Gap definitely knows how to make it viral. The question is, was the Internet scandal caused by its new logo actually worth the publicity? When the historically consistent clothing brand switched the logo on its website from the old three-letters-in-a-square to the new monstrosity, the web reaction was immediate and decisive: the logo sucks. Not only does it suck on the level of the 2012 London Olympic Games logo, unlike London, the re-design doesn’t even have the balls to be interesting.

The logo isn’t anything revolutionary. At this point, a switch to Helvetica — or Corporate A Pro Demi Condensed, News Gothic Demi or whatever it is — is about the oldest trick in the book. But what’s more surprising is that the design doesn’t seem to have anything to redeem it at all. It’s a masterpiece of ambiguity. The blue box attached to the end of the word Gap isn’t symbolic of anything specific, it’s simply a ghostly, pre-Photoshop gradient-ed expanse of anonymous infinity, like a parody of corporate graphic design. At least the America Online “Aol.” logo redesign had an enormous conceptual background to it, the re-branding containing the idea that AOL was no longer a single product entity, but a dynamic identity.

Gap’s logos, old versus new (from

To me, the logo recalls the sudden rash of social media graphic design, which generally holds true to an ethos of sans-serif, single words, and boxes. Gap’s indefinite box seems to have more to do with a Twitter share button than the company’s old logo. Like a Tumblr or a Dopplr, Gap chooses to focus on the name and the text. The thing is, they did before too. Where their earlier logo seemed eternally ahead of the curve, this one attempts contemporary and fails. The Gap logo’s biggest offense is how inoffensive it is, and that’s the worst part: unlike other atrocities of graphic design, it doesn’t even provoke; it just bores.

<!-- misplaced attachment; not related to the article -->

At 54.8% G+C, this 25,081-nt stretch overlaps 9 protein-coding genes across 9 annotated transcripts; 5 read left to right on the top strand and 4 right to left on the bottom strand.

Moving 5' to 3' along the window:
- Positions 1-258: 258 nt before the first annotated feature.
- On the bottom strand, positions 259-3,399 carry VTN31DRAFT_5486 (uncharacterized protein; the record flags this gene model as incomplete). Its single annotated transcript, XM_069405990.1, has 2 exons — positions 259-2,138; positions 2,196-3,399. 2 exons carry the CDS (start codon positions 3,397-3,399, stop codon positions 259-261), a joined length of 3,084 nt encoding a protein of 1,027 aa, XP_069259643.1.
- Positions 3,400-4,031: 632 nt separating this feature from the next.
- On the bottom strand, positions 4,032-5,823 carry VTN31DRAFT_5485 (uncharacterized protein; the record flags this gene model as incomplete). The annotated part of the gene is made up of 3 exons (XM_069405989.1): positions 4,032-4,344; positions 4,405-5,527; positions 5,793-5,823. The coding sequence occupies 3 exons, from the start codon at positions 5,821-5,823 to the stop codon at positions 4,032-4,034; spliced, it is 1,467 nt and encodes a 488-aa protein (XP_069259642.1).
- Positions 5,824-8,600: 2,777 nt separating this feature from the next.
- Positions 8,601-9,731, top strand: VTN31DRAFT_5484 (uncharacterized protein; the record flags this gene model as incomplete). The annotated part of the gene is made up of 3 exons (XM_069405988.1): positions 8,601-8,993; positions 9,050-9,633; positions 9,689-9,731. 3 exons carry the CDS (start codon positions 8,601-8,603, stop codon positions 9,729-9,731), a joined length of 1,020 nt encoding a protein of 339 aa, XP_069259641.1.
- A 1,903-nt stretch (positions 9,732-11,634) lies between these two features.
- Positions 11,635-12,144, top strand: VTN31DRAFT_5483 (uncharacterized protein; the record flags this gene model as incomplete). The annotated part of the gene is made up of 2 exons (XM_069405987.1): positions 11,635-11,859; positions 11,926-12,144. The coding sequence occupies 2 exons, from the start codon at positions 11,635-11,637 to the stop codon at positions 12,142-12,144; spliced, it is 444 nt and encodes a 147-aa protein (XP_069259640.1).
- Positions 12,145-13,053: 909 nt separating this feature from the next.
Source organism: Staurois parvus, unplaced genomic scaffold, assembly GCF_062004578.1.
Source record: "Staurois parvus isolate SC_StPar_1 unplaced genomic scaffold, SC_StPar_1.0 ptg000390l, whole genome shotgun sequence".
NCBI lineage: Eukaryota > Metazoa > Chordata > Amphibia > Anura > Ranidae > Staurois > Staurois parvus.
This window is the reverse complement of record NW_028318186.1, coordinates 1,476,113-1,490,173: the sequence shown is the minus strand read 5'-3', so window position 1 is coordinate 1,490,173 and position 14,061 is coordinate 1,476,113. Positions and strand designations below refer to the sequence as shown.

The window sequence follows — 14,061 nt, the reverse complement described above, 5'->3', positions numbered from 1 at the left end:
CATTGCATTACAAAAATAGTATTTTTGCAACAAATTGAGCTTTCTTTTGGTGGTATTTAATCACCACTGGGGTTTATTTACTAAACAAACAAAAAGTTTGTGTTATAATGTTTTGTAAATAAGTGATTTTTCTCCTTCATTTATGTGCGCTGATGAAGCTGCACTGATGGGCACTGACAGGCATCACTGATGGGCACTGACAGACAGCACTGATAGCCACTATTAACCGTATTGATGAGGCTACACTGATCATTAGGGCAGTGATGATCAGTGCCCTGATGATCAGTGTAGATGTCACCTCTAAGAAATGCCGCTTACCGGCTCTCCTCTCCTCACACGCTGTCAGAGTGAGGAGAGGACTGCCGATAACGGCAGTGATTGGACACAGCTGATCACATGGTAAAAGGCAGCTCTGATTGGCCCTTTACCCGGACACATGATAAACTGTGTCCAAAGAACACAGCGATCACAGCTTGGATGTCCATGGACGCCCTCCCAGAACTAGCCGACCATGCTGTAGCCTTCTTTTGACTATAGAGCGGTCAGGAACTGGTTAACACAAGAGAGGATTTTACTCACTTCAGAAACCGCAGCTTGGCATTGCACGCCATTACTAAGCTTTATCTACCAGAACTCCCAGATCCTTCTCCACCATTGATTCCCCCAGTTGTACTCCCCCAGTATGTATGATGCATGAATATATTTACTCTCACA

Tumblr logo (from

Confronting the negative response, Gap has sent out a call for crowd-sourced logo submissions, a tactic decried by the design community as disrespectful of actually good design work. The results of one independent Gap logo re-making contest look hopeful for the brand, but Gap can’t just make amends through the same social media that revolted against it.

AdAge has a good roundup of the ebb and flow of the debacle, while Gawker explains that the logo is a dumb branding gaffe. The logo has even spawned an attendant parody Twitter account, @gaplogo, which has torched the creatives behind the project and given the design a life of its own. In fact, Fast Co. Design even interviewed the logo, using its own logo as the interviewer (!?). This is clearly a new age in the anthropomorphizing of inanimate online identities.

You can also make your own version of Gap’s logo at Crap Logo Yourself! Here’s ours (also Social Media-fied for good measure):

UPDATE: Crap Logo Yourself is — understandably — experiencing a great than expected traffic so it has been periodically down for the last day or so.

Kyle Chayka

Kyle Chayka was senior editor at Hyperallergic. He is a cultural critic based in Brooklyn and has contributed to publications including ARTINFO, ARTnews, Modern Painters, LA Weekly,...

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